Report constructs containing the 3′-UTR of Notch-1 were cloned into the pLUC-control vector (Promega, Madison, WI, USA). The seed sequences of miR-34a on Notch-1 were mutated using a PCR-based approach. These mutated reporter constructs were verified by sequencing. HPMECs were transiently co-transfected with the 3′-UTR reported constructs (1.5 μg/well in 6 well plates) and either hsa-miR-34a mimic or the negative control (Ambion, USA) using Lipofectamine 2000 (Invitrogen, USA). Cells were then harvested in reporter lysis buffer. Both firefly and Renilla luciferase activities were measured using the dual-luciferase assay kit (Promega, Madison, WI) according to the manufacturer’s protocol. The luciferase activity normalized against the protein concentration was expressed as a ratio of firefly luciferase to Renilla luciferase units.

Transfection with Notch-1 plasmid

cDNA encoding a constitutively active form of Notch1 consisting of the intracellular domain (base pairs 5308–7665; amino acids 1770–2555; ICN) was subcloned into the multicloning site of the lentiviral vector pLV-EGFP/Neo to generate pLV-EGFP/Neo-EF1A-Notch-1. To generate lentiviral vectors, 10 μg The pLV-EGFP/Neo-EF1A-Notch-1 was transfected along with 7.5 μg pHelper 1.0 and 5 μg pHelper 2.0 into 293 T cells in 15 cm plates at 70% confluence for 8 h. The medium was replaced with 10 ml DMEM supplemented with 10% FBS. After culturing for 48 to 72 h, the supernatants were harvested for virus titration. The empty construct pLV-EGFP/Neo was transfected as a control. Green fluorescence was used to control the transfection efficiency. Notch-1 intracellular domain expression was confirmed by immunoblotting.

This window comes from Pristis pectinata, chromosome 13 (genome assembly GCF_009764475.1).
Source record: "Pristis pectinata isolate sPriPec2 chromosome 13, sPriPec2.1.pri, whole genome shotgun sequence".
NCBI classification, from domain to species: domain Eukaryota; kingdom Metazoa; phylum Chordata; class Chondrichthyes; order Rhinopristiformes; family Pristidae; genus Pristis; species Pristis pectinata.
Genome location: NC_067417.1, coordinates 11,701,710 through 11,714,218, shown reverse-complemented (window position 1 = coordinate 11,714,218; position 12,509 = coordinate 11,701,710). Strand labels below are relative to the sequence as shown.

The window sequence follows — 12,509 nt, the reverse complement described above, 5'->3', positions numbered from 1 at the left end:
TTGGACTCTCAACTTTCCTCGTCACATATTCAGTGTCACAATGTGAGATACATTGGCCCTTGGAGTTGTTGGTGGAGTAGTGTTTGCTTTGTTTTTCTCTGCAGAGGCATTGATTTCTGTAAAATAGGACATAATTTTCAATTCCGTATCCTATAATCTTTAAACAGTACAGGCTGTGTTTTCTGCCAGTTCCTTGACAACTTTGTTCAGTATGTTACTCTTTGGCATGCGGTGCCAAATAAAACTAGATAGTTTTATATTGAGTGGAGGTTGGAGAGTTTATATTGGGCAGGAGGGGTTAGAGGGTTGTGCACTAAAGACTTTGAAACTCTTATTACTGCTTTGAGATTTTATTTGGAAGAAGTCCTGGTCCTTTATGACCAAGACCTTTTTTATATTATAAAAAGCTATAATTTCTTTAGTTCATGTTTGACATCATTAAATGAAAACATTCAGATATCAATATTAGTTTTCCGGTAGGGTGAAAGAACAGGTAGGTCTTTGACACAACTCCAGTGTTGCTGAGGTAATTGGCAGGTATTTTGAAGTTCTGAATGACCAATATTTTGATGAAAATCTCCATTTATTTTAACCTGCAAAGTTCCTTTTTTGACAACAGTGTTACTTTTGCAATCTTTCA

Statistical analysis

Each experiment was replicated three times. Continuous data are presented as mean ± standard deviation (SD). Kolmogorov Smirnov analysis was performed to assess data distribution. For relative gene expression, the mean value of the vehicle control group was defined as 1 or 100%. Statistical analysis was performed using a software package (SPSS 21.0, SPSS Inc., Chicago, IL, USA). Differences between two groups were analysed using One-Way ANOVA in continuous data with Gaussian distribution. LSD test was used for post-hoc multiple comparisons. Differences/correlations between groups were compared using the Pearson’s chi-square test. A value of p < 0.05 was considered to be statistically significant.